Since I retired from the fray in 2007, I have restricted my thoughts on wildlife conservation politics to commenting on a couple of blogging sites and other social media. I have studiously avoided criticising my old employers and fellow colleagues in the RSPB. When I was in the job, things were tough enough fighting off the complaints from disgruntled wildlife criminals, arrogant landowners and their lackeys, police officers and others in the justice system who felt that wildlife crime was at the bottom of their list of priorities – without being pestered by retired colleagues with special knowledge.
I’m pleased to see that at last those at the top are grasping the nettle of bird of prey persecution and openly walking away from a couple of the shooting establishment’s time wasting and distracting “partnerships”. The penny has dropped/the public pressure grew too great and the obvious fact that those we are up against are not interested in any compromise, over their criminally underpinned traditional “sports”, has finally got through to the decision makers. To the extent that they have realised you cant negotiate with such people, who are past masters at obfuscating and procrastinating in order to stay exactly where they have always been – the power over what lives and dies, thrives or fails in our countryside….more of that below!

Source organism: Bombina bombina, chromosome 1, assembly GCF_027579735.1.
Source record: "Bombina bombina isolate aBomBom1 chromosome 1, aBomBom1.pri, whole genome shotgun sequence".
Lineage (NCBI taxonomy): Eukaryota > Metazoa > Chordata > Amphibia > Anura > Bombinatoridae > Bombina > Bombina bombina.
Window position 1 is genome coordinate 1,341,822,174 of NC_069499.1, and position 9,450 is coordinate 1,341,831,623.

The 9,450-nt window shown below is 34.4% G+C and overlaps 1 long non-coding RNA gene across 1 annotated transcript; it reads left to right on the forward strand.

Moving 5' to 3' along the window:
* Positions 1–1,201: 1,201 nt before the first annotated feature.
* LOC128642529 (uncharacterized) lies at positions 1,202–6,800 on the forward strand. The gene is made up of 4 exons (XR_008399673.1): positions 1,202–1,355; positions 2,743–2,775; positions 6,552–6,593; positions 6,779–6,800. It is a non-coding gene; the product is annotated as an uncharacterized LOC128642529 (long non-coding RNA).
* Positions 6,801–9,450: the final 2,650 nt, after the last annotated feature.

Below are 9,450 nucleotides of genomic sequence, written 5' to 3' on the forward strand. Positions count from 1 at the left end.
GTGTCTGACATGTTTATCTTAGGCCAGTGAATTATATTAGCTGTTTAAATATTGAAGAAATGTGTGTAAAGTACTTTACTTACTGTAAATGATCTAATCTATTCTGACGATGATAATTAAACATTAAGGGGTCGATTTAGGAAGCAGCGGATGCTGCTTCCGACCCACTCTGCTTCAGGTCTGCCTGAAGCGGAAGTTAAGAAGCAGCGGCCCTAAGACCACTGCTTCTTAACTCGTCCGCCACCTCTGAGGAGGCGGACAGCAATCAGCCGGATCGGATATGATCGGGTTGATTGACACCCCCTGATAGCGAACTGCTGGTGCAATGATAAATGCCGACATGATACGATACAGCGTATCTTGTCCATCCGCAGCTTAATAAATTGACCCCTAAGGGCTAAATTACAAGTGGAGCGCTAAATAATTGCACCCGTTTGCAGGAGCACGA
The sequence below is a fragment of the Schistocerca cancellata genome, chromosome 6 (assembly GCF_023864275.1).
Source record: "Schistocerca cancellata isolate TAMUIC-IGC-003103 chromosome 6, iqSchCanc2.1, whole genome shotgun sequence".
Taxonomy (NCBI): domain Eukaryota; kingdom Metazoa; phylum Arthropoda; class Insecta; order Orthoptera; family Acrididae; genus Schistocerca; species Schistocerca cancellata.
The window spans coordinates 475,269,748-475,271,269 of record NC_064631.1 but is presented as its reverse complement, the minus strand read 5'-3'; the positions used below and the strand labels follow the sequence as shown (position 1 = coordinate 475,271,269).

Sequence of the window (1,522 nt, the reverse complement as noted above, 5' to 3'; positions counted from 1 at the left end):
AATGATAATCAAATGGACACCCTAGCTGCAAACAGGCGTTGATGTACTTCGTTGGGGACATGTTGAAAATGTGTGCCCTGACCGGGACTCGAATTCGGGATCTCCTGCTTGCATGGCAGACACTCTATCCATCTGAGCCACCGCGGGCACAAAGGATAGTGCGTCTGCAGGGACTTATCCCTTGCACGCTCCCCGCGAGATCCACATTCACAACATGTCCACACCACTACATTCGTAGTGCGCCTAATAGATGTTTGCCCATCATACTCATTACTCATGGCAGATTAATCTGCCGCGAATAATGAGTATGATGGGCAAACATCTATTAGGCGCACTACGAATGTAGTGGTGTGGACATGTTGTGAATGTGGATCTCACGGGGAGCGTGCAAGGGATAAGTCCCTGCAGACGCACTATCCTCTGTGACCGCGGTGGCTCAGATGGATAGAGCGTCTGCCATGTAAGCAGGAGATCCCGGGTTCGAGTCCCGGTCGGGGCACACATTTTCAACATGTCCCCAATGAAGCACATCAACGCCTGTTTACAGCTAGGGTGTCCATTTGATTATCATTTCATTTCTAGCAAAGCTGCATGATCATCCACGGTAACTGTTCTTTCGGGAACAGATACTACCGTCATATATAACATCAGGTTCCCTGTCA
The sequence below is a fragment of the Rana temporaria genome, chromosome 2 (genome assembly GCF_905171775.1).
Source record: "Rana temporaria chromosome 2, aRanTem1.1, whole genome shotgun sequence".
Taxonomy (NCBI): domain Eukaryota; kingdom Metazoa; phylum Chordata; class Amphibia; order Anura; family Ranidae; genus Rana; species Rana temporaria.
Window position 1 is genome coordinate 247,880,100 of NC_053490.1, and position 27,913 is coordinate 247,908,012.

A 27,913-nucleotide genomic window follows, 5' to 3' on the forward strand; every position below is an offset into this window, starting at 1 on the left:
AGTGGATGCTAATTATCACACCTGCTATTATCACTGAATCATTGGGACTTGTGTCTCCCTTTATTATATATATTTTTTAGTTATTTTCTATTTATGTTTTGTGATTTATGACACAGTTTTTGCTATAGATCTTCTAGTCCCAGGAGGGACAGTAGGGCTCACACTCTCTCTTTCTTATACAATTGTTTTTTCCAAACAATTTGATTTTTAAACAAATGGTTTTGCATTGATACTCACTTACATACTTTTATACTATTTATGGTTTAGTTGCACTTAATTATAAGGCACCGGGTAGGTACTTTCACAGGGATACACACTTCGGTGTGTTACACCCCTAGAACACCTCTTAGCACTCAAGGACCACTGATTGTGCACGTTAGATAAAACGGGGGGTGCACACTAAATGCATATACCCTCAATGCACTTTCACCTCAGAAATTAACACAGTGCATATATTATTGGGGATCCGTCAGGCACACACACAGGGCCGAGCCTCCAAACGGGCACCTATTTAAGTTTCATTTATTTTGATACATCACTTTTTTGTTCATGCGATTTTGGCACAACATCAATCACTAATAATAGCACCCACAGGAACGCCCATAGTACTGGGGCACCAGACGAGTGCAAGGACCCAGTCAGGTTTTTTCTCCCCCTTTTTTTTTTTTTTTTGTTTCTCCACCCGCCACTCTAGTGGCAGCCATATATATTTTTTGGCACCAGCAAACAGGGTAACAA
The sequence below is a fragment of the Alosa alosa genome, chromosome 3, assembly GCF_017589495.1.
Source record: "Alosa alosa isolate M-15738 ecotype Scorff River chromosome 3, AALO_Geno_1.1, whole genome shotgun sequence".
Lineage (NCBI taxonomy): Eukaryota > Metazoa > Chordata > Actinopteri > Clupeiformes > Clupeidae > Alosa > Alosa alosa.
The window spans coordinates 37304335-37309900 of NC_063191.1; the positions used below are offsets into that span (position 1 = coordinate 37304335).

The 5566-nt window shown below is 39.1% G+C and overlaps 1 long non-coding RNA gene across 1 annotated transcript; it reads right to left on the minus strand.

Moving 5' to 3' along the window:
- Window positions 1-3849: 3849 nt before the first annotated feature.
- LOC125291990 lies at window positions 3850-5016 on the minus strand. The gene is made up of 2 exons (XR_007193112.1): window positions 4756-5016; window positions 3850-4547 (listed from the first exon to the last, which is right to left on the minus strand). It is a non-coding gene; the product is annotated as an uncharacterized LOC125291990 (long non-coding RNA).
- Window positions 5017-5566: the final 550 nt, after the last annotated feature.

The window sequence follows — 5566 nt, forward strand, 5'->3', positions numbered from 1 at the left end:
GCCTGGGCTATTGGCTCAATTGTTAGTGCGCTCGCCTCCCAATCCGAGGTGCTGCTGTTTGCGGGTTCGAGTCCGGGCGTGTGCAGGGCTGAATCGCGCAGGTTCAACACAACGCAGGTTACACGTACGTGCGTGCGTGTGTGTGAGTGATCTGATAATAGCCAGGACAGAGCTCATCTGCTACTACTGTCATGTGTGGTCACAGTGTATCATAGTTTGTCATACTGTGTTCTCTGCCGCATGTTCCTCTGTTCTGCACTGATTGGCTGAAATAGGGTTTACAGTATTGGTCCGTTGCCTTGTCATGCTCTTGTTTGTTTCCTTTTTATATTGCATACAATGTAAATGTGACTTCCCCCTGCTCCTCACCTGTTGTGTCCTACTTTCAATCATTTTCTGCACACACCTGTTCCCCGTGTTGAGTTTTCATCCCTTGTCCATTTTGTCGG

This blog however, is a break with my line re non-interference [if anyone reads it!] as I am almost certainly going against not only an RSPB policy but also that of the scottish government’s nature advisors. I may be expressing views that will go against those of some of my old friends in the Raptor Study Groups – but I will not be surprised if there are substantial numbers of those folk who agree with me.
My first and greatest love in wild birds is the Golden Eagle..since I met my first one close-up in 1982 to the present day, thats also been my personal “red line”. My old colleagues will remember that I never forget a killed eagle – I would pull out all the stops to get their deaths properly recorded, investigated and if at all possible, to see justice done. The recording and investigating part I achieved, justice was very seldom achieved.
When I heard of the suspicious death of “Fred”, the satellite tagged chick from the only successful Borders nest site in recent times – that old feeling kicked in. I knew this nest site, it was located/discovered by a local bird ringer. When he told me about it and I visited the site it was one of the best days of my career. It was such a big deal that I didn’t even tell my RSPB bosses, for some years…and for many years it produced young, sometimes twins. Until in 2007 one of the pair was found poisoned near its nest – the subsequent very public investigation produced the usual angry denials locally – but since then [after a replacement bird quickly appeared] all has been well between the estate and conservationists. So the suspicious death of Fred will have been particularly hard felt in some unexpected quarters.